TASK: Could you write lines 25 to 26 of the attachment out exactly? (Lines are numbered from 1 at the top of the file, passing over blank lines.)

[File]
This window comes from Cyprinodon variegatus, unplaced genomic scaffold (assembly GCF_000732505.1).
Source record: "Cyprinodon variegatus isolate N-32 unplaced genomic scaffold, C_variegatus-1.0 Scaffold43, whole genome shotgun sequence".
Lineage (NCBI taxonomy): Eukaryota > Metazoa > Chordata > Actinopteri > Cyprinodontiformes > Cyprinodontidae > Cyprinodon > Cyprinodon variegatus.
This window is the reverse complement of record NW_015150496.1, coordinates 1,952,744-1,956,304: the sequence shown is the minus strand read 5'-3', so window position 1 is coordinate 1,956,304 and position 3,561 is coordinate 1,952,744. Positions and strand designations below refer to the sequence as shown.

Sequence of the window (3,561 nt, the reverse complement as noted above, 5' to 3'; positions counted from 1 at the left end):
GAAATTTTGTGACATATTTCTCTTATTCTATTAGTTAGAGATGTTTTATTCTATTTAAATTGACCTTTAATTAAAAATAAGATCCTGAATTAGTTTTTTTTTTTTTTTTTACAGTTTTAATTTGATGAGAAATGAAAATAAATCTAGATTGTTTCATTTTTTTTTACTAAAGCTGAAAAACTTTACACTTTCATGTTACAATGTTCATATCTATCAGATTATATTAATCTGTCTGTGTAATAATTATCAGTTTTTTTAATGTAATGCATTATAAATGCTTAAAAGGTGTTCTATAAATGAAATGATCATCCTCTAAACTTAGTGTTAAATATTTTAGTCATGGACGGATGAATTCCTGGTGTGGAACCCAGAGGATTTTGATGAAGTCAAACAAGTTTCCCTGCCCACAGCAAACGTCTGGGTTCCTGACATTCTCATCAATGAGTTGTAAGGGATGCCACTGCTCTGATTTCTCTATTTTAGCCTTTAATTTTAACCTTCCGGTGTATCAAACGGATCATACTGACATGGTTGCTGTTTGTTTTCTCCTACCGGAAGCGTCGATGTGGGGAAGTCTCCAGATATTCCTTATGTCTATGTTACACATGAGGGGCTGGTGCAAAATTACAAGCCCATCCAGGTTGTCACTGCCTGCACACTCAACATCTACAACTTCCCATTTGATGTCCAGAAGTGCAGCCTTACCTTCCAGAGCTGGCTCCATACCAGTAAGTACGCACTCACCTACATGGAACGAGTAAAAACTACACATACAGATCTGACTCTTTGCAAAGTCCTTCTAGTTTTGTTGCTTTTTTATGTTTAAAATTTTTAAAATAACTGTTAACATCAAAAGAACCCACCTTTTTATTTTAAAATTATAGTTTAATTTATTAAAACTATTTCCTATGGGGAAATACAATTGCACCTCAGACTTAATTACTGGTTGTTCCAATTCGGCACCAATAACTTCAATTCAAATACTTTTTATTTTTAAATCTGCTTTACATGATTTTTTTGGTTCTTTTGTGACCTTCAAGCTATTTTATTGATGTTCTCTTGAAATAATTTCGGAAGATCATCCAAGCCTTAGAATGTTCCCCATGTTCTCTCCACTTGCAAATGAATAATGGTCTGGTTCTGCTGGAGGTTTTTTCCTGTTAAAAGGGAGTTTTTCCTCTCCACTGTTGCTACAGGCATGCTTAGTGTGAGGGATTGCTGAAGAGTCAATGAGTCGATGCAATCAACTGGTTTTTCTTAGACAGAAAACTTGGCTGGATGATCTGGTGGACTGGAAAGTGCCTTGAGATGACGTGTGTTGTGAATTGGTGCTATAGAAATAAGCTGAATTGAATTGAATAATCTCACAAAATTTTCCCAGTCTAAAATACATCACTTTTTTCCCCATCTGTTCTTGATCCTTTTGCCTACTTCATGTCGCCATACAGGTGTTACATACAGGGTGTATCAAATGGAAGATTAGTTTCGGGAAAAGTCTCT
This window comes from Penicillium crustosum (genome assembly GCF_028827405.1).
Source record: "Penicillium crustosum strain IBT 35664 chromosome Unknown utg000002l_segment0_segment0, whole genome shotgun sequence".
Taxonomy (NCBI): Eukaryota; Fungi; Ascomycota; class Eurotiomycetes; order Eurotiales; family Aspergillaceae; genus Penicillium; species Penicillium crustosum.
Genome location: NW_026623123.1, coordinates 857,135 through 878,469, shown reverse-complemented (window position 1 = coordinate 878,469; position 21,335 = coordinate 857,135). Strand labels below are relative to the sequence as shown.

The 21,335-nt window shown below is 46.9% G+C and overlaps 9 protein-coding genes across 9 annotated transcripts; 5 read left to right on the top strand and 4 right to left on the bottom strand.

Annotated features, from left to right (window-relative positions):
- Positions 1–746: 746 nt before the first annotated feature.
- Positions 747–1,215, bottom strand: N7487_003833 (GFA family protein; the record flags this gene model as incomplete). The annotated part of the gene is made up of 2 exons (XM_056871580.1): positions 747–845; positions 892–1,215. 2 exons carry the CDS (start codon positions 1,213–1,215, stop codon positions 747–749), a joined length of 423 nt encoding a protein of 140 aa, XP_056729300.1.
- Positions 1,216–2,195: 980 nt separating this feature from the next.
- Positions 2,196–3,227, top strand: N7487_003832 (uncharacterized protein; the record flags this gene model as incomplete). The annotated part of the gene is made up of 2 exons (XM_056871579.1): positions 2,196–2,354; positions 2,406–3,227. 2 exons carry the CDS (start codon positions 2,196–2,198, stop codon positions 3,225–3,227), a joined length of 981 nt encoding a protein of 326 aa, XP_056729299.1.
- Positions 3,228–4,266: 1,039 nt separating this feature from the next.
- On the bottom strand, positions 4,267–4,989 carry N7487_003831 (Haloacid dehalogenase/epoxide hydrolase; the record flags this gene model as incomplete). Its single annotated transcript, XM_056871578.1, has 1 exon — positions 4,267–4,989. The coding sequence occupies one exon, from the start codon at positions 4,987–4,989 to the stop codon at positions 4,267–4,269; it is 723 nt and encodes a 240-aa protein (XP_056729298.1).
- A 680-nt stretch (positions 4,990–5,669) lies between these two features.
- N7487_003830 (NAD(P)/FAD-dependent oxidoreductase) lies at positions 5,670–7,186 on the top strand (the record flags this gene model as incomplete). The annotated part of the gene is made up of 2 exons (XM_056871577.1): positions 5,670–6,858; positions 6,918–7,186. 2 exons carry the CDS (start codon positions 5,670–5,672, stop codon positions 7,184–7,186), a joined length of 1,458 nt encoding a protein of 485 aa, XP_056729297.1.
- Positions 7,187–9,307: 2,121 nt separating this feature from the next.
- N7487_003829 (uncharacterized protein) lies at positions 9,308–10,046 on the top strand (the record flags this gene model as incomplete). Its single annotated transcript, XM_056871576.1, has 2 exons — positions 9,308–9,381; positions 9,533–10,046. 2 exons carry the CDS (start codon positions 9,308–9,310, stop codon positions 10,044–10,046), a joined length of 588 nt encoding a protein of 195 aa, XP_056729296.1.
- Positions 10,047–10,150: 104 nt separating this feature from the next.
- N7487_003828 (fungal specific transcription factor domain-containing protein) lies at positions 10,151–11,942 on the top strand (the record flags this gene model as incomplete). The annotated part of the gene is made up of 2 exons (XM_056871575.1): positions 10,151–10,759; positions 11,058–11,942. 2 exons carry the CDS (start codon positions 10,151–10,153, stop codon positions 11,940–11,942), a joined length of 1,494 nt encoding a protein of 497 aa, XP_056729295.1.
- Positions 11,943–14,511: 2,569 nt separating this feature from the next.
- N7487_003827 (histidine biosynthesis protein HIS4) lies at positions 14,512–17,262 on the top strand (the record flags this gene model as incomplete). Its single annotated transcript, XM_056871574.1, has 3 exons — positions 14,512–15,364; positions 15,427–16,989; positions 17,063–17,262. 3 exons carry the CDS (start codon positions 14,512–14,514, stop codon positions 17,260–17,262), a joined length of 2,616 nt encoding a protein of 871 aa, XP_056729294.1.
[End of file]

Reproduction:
- Positions 11,943–14,511: 2,569 nt separating this feature from the next.
- N7487_003827 (histidine biosynthesis protein HIS4) lies at positions 14,512–17,262 on the top strand (the record flags this gene model as incomplete). Its single annotated transcript, XM_056871574.1, has 3 exons — positions 14,512–15,364; positions 15,427–16,989; positions 17,063–17,262. 3 exons carry the CDS (start codon positions 14,512–14,514, stop codon positions 17,260–17,262), a joined length of 2,616 nt encoding a protein of 871 aa, XP_056729294.1.